January 7, 2011

Nanakusa Gayu (Seven-Herb Congee, Gruel, or Porridge)/七草粥

To learn about Nanakusa no sekku, click here.
Note that as I briefly described here, hotokenoza is not henbit but another plant also known as kooni tabirako.
You can view how the "nanakusa gayu song" is sung by clicking here. I, for one, am not familiar with this song.

On January 6, I went to the supermarket to buy this pack of nanakusa.

This pack, the first of its kind in Japan according to its official website, is produced by Nanakusa Kenkyu Kai (Seven Herb Study Group), formed in 1982 in Kanawaga prefecture, which is actually a group of then seven (now three) farmers.

On the back side of the pack, you can see illustrations of the seven herbs of spring, as well as the directions for making nanakusa gayu.



From right to left: Seri, nazuna, gogyo, hakobe, hotokenoza (kooni tabirako), suzuna, suzushiro
右から左: セリ、ナズナ、ごぎょう、ハコベ、ホトケノザ、スズナ、スズシロ

The pack contains only a single sprig of each herb, except hakobe. All the sprigs you can see in the upper part of the photo are those of hakobe.
It's kind of surprising and sad...

Recipe for making nanakusa gayu (4-5 servings):
2 go (2 x 180 ml = 360 ml) uncooked rice
7 L water
1 pack nanakusa
Small amount of salt
Small amount of soy sauce

1. Quickly parboil nanakusa in boiling water with a small amount of salt (not mentioned above), and chop (while singing the nanakusa gayu song, if you like).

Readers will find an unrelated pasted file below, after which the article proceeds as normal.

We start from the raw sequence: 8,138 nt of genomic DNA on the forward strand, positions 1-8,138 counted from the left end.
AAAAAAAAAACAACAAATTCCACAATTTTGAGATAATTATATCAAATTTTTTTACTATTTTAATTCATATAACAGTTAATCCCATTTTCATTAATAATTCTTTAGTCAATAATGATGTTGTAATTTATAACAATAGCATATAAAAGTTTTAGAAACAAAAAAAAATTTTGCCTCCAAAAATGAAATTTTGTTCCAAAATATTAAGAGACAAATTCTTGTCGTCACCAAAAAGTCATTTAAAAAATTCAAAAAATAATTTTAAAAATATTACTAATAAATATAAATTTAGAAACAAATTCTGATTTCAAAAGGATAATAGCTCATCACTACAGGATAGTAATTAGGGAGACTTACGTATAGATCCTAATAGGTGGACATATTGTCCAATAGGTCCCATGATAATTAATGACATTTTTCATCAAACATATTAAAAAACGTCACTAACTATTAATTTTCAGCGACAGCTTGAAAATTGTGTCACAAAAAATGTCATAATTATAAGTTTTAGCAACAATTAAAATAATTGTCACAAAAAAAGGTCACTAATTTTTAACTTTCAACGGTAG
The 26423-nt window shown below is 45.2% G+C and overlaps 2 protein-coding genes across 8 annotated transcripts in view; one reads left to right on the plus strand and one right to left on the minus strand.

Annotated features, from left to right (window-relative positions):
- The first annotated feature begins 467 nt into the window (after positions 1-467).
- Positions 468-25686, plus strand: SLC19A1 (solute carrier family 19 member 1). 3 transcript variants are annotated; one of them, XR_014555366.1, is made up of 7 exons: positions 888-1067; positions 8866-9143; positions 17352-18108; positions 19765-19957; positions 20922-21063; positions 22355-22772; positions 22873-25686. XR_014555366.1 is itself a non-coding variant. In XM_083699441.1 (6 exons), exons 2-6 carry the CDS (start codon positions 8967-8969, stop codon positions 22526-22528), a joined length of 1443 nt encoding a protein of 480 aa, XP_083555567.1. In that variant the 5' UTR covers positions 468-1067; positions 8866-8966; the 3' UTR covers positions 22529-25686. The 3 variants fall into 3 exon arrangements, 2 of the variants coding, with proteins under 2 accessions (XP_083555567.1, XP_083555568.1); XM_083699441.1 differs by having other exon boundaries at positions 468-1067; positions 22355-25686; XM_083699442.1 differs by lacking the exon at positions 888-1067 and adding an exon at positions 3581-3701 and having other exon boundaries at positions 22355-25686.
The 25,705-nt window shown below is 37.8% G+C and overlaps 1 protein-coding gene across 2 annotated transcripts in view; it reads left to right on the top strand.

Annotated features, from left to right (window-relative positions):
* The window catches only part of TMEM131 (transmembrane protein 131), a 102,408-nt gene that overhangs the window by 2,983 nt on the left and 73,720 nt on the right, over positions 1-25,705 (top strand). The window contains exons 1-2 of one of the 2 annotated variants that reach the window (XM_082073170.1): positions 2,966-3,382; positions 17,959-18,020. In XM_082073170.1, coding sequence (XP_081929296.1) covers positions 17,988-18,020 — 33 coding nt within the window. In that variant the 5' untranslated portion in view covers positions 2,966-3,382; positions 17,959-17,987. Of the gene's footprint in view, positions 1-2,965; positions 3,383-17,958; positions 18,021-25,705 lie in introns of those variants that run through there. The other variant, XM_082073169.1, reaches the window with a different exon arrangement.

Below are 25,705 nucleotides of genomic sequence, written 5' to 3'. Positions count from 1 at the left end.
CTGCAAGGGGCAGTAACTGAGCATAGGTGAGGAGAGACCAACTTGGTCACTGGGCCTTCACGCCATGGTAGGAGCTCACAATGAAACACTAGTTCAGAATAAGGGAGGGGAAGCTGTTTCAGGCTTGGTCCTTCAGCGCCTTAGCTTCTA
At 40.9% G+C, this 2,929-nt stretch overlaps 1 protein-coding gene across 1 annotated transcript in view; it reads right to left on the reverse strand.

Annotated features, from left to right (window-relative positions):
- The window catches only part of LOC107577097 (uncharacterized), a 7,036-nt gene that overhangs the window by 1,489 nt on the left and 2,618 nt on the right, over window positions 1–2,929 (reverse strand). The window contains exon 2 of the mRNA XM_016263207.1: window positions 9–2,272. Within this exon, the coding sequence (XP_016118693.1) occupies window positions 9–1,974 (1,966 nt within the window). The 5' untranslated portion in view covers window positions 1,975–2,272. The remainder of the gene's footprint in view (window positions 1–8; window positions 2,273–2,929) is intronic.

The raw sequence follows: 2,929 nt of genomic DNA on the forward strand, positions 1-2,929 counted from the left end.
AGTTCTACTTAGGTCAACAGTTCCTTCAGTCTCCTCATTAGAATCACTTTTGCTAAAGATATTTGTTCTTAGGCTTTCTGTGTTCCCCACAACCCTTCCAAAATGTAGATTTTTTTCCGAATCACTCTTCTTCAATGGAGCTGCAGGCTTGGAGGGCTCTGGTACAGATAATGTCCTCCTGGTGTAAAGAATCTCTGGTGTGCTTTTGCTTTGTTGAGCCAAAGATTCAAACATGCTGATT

2. Put rice and water in a pot, bring to a boil, and simmer on low heat for 30-40 min.
3. Add salt, soy sauce, parboiled nanakusa, and mochi (optional).
Cook until nanakusa become soft.

お米 2合
水 7リットル
七草 1パック
塩 少々
しょう油 少々

1. 塩を少量(分量外)入れた熱湯で七草をさっと茹で、刻む(お好きなら、七草粥の歌を歌いながら)。
2. 鍋にお米と水を入れ、沸騰させ、弱火で30~40分煮る。
3. 塩、しょう油、七草、お餅(好みで)入れる。

Sorry, leftover nanakusa gayu:

1. I think the soy sauce in the recipe above is optional. Most recipes do not call for soy sauce.
2. Some recipes do not say to parboil nanakusa.
3. The proper rice to water ratio is 1:5-7.
I used a 1:5 ratio (1.5 go of rice and 1,000 ml water). The rice kept sticking to the bottom of the donabe, so I stopped simmering 20 minutes later. I added some more hot water later.
4. If you want to follow this custom strictly, you must make the preparations (parboiling and chopping the nanakusa) on the night of January 6, make the nanakusa gayu on the morning of January 7, and have it as breakfast. There are, however, an increasing number of people who have nanakusa gayu as part of supper.
5. Personally, I don't like nanakusa gayu.
1. 上記のレシピーのしょう油は、なくてもいいと思います。大半のレシピーではしょう油は書かれていません。
2. 七草を下茹でしないレシピーもあります。
3. お米と水の割合は1:5~7が適切です。
私は1:5の割合にしました(お米1.5合、水1,000 ml water)。お米が土鍋の底にくっつくので、20分後に煮るのを止めました。後でお湯を少し足しました。
4. この風習を厳密に行うには、1月6日の夜に準備(七草を下茹でし、刻む)をして、1月7日の朝に七草粥を作って、朝食として食べなければいけません。しかし、七草粥を夕飯に食べる人も増えています。
5. 個人的には七草粥は好きではないです。


Rose said...

Oh I have heard about this! I am excited to learn more!!!!

I thought this was typically eaten during 節分祭?

Tonight I am going to go try お屠蘇!

Hiroyuki said...

Rose: You mean Setsubun in early February (usually on Feb. 3)? We throw and eat roasted soybeans on that day.

You mean real otoso, with tososan 屠蘇散 in it? Come to think of it, I've never had authentic otoso. Drinking otoso is mainly a custom in Kansai (Western Japan), and in other parts of Japan, otoso may simply mean the sake drunk during the New Year's season.

Rose said...

Yes with 屠蘇散. A new bar has opened up near my husband's work and they specialize in importing high quality sake from Japan.

The owner's wife is Japanese and her family sent the bar the special otoso for the New Year. She must be from western Japan. ^_^

Hiroyuki said...

Rose: Good for you! But I wonder if it tastes good...
I hope that the bar offers some wonderful sake from Niigata!